The Relationship Between Thyroid Hormone and Nutrition

boza The thyroid gland is part of the endocrine system and releases hormones, which control many of organism's functions. Thyroid hormones essentially regulate growth and development, cognitive functions and energy metabolism.

Problems in the thyroid gland or hormone can lead to many disorders. Hyperthyroidism (overproduction of thyroid hormones) and hypothyroidism (underproduction of thyroid hormones) are two common problems. Enlarged thyroid gland can cause goiter, thyroid cancer, thyroid nodules, and thyroiditis (inflammation of the thyroid gland). Hashimoto's disease is an autoimmune disease that occurs when the immune system produces antibodies against the thyroid gland.

Hypothyroidism may lead to fatigue, weight gain, hair loss, forgetfulness, and even depression. Conversely, hyperthyroidism can cause extreme anxiety, insomnia, weight loss despite good appetite, and tachycardia. Thyroid diseases may not seem critical at first. But their effects -- including obesity or weight loss, palpitations, forgetfulness, or depression can result in a lower quality of life.

boza Research shows that 40 out of 100 people in Turkey have thyroid problems, and 30 out of 100 have goiter. Genetic factors, iodine deficiency or excessive consumption of the vegetables like cabbage that has goitrogenic effects and suppresses the absorption of iodine, can cause thyroid disorders. For example, the high frequency of goiter in the Eastern Black Sea Region is associated with the over-consumption of black cabbage. Soy protein, although not consumed widely in Turkey, can also lead to thyroid problems.



Dietary iodine directly affects thyroid gland functions. The addition of potassium iodate to table salt became compulsory in Turkey in 1998 in order to prevent widespread thyroid problems, especially goiter, caused by iodine deficiency. The ratio of potassium iodate to table salt is 25-40 mg per kg. Five grams of iodized salt a day, along with eating fish twice a week, provides sufficient iodine in the diet. Iodized salt may lose iodine when exposed to heat, so it’s better to add iodized salt after the food is cooked.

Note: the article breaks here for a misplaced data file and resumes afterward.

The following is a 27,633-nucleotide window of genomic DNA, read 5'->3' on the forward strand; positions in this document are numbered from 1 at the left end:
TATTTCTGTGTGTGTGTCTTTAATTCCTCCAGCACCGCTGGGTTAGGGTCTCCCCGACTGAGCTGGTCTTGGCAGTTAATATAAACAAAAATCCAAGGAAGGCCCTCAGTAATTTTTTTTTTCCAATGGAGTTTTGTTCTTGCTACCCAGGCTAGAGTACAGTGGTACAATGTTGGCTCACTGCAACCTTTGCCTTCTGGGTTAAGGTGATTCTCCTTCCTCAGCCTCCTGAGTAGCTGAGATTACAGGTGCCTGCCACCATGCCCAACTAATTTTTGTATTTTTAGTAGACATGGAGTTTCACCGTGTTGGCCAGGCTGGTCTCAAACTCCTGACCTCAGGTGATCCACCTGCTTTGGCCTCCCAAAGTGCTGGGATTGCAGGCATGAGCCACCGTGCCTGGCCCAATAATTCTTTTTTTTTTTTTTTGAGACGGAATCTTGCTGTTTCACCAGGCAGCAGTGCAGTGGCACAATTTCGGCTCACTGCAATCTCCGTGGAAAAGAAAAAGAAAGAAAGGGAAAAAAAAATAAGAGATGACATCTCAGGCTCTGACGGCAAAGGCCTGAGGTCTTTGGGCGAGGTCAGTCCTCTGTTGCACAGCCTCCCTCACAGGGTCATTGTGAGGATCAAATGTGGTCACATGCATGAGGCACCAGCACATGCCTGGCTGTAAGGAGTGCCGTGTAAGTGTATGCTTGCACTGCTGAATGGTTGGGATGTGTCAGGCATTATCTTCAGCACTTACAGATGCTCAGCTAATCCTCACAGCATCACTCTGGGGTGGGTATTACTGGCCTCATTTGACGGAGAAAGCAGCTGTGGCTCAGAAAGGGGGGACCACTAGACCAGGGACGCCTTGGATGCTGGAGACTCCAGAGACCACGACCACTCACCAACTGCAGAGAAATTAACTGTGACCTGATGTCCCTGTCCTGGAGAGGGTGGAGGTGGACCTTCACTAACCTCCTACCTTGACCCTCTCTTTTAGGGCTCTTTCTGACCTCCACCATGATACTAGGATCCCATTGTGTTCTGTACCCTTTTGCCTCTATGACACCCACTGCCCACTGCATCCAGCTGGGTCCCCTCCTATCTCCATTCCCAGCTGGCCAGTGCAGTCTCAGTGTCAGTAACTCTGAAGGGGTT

In addition to adequate iodine intake, you can reduce your risk of thyroid problems by following a balanced diet.

I. Maintain an adequate and balanced diet

Balanced nutrition is essential to sustain metabolic functions, maintain ideal body weight, and prevent chronic diseases. A diet that balances the food groups provides sufficient amounts of minerals such as iodine and selenium, which produce and release thyroid hormones. Consuming at least 2 liters (8 to 10 glasses) of water every day helps support thyroid gland functions by regulating digestion and circulation.



II. Don't forget to eat fish

Foods such as fish, seafood, flax seeds, and walnuts are good sources of omega-3 fatty acids. Fish and seafood are the best sources of iodine and selenium, which support the structure of the thyroid hormone. Omega-3 fatty acids can be effective in protecting against cardiovascular diseases and diabetes that are often seen in individuals with thyroid problems. Eating fish, preferably fatty fish, twice a week contributes to the intake of iodine, selenium, and omega-3 fatty acids.

III. Get enough fiber

Dietary fiber in foods is resistant to absorption in the small intestine. A balanced diet that includes fruits, vegetables, legumes, and whole grains provides the recommended 25-30 grams of fiber every day. Adequate fiber intake is very important in sustaining thyroid functions that protect against cardiovascular diseases or diabetes that are linked with thyroid diseases.





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